Michael P. Fay
Michael Peter Fay (born May 30, 1975), better known simply as Michael Fay, is a United States citizen who was the subject of international attention in 1994 when he was sentenced to six strokes of the cane in Singapore for theft and vandalism at age 18. Fay pleaded guilty; however, he later maintained that he was advised that such a plea would preclude caning and that his confession was false, that he never vandalized any cars, and that the only crime he committed was stealing signs. Although caning is a routine court sentence in Singapore, its use caused controversy in the United States, and Fay's case was believed to be the first caning involving an American citizen. The number of cane strokes in Fay's sentence was ultimately reduced from six to four after United States officials requested leniency.
Fay was born in St. Louis, Missouri. His mother, Randy, divorced his father, George, when he was eight. As a child, he was diagnosed with attention-deficit hyperactivity disorder which, his lawyer later claimed, did not contribute to Fay committing vandalism in Singapore.
Theft and vandalism in Singapore
In October 1993, The Straits Times, Singapore's main English-language newspaper, reported that car vandalism in Singapore was on the rise. Cars parked at apartment blocks were being damaged with hot tar, paint remover, red spray paint, and hatchets. Taxi drivers complained that their tires were slashed. In the city center, cars were found with deep scratches and dents. One man complained that he had to refinish his car six times in six months.
The Singapore police eventually arrested 16-year-old Andy Shiu Chi Ho, a Chinese citizen from Hong Kong. He was not caught vandalizing cars, but was charged with driving his father's car without a license. After questioning Shiu, the police questioned several expatriate students from the Singapore American School, including Fay, and charged them with more than 50 counts of vandalism. Fay pleaded guilty to vandalizing the cars in addition to stealing road signs. He later maintained that he was advised that such a plea would preclude caning and that his confession was false, that he never vandalized any cars, and that the only crime he committed was stealing signs.
Under the 1966 Vandalism Act, originally passed to curb the spread of political graffiti and which specifically penalized vandalism of government property, Fay was sentenced on March 3, 1994 to four months in jail, a fine of 3,500 Singapore dollars (US$2,214 or £1,514 at the time), and six strokes of the cane. Shiu, who pleaded not guilty, was sentenced to eight months in prison and 12 strokes of the cane.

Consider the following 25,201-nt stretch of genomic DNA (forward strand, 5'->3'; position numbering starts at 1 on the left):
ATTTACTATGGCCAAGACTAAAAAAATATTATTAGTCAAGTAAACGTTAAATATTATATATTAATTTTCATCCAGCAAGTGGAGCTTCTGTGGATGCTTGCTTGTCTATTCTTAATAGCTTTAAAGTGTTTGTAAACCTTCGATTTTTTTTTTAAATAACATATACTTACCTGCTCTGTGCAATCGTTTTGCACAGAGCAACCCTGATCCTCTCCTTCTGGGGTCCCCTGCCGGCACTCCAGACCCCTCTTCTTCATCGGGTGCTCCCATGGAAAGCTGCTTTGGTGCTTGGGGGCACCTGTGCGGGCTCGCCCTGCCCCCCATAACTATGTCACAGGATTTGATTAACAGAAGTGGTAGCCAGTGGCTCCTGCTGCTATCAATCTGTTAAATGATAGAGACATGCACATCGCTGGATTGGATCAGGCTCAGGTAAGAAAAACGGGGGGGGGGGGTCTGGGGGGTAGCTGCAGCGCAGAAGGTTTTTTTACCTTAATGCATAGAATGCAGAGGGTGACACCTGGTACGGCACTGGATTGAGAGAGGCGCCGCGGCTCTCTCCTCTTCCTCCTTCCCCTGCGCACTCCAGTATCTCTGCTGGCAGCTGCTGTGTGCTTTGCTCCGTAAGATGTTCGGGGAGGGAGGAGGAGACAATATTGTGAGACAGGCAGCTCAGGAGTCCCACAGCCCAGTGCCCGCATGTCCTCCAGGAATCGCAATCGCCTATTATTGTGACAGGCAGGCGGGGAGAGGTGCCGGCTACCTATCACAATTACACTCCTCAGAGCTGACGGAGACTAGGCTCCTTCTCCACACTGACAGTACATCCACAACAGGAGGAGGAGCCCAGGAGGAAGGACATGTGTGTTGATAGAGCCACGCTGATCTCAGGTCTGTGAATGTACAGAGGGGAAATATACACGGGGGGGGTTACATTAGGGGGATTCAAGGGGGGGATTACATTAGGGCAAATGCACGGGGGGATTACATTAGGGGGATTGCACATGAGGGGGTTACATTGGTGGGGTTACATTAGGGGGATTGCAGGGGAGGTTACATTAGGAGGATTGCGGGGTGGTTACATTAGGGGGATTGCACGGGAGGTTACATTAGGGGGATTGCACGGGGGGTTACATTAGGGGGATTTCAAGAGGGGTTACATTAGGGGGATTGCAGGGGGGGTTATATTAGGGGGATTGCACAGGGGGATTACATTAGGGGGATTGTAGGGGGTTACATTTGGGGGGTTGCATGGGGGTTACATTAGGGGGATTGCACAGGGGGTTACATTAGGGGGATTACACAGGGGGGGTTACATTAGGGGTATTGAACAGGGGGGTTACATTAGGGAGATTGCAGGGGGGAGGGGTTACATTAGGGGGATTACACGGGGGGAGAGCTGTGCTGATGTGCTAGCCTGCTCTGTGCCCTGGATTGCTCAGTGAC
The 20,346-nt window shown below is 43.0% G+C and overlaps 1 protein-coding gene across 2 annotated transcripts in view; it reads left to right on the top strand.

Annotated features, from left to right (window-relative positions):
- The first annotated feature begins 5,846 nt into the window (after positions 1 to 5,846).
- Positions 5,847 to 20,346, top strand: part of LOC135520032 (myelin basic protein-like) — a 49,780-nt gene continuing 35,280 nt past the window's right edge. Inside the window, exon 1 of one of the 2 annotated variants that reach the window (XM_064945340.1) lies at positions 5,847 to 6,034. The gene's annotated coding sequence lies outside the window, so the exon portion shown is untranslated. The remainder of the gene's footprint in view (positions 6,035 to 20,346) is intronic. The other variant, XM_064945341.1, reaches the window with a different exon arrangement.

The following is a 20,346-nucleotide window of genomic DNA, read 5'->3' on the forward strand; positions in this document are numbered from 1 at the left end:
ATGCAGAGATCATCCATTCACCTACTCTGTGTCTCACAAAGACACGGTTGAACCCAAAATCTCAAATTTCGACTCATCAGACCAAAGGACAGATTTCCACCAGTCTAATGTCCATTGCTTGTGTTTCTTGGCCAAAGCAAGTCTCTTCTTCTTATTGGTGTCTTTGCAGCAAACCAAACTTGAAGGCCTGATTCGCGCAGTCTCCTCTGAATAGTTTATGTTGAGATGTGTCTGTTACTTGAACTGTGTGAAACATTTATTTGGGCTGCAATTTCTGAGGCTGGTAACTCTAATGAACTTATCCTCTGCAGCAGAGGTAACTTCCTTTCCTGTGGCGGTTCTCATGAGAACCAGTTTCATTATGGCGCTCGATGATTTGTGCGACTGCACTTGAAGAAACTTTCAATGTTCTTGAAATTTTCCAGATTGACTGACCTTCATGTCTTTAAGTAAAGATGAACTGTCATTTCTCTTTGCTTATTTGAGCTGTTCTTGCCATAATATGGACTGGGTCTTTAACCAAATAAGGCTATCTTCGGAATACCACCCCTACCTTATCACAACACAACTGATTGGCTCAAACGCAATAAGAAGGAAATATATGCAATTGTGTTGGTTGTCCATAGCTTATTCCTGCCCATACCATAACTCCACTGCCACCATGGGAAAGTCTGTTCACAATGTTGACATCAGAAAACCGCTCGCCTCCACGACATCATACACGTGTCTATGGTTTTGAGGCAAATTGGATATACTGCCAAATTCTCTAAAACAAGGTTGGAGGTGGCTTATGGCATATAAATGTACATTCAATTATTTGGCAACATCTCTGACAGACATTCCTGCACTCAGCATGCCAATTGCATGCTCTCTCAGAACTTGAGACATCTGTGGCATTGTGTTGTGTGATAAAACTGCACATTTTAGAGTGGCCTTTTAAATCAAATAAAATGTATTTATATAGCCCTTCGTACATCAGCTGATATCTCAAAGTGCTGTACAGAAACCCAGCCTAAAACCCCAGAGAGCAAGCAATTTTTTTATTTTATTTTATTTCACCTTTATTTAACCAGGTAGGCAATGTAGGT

Fay's lawyers appealed, arguing that the Vandalism Act provided caning only for indelible forms of graffiti vandalism, and that the damaged cars had been cheaply restored to their original condition.
Describing the caning day, Fay told Reuters he did not know the time had come for punishment when he was taken from his cell. He said he was bent over a trestle so his buttocks stuck out, with his hands and feet buckled to the structure. He was naked except for a protective rubber pad fixed to his back. The flogger, a doctor, and prison officials were also present.
Fay told Reuters the caner walked sharply forward three steps to build power. "They go 'Count one' – you hear them yell it really loud – and a few seconds later they come, I guess I would call it charging at you with a rattan cane." He noted that a prison officer guided him through the ordeal saying: "OK Michael, three left; OK Michael, two left; OK one more, you're almost done." Fay reported that when the fourth stroke was delivered he was immediately unbuckled from the trestle and taken to a cell to recover. The caning, which Fay estimated took one minute, left a "few streaks of blood" running down his buttocks, and seven weeks later left three dark-brown scar patches on his right buttock and four lines each about half-an-inch wide on his left buttock. He said the wounds hurt for about five days after which they itched as they healed. "The first couple of days it was very hard to sit," Fay reported, but he said he was able to walk after the caning.
From the United States government
The official position of the United States government was that although it recognized Singapore's right to punish Fay within the due process of law, the punishment of caning was excessive for a teenager who committed a non-violent crime. The United States Embassy in Singapore pointed out that the graffiti damage to the cars was not permanent, but caning would leave Fay with physical scars.
Bill Clinton, the President of the United States, called Fay's punishment extreme and mistaken, and pressured the Singapore government to grant Fay clemency from caning. Two dozen United States senators signed a letter to the Singapore government also appealing for clemency. The Singapore government pointed out that Singaporeans who break the law faced the same punishments as Fay, and claimed that Singapore's laws had kept the city free of vandalism and violence of the kind seen in New York City.
Nevertheless, Ong Teng Cheong, the then head of state of Singapore, commuted Fay's caning from six to four strokes as a gesture of respect toward President Clinton. Shiu's sentence was later also reduced, from 12 strokes to six, after a similar clemency appeal. Fay was caned on May 5, 1994, at Queenstown Remand Centre.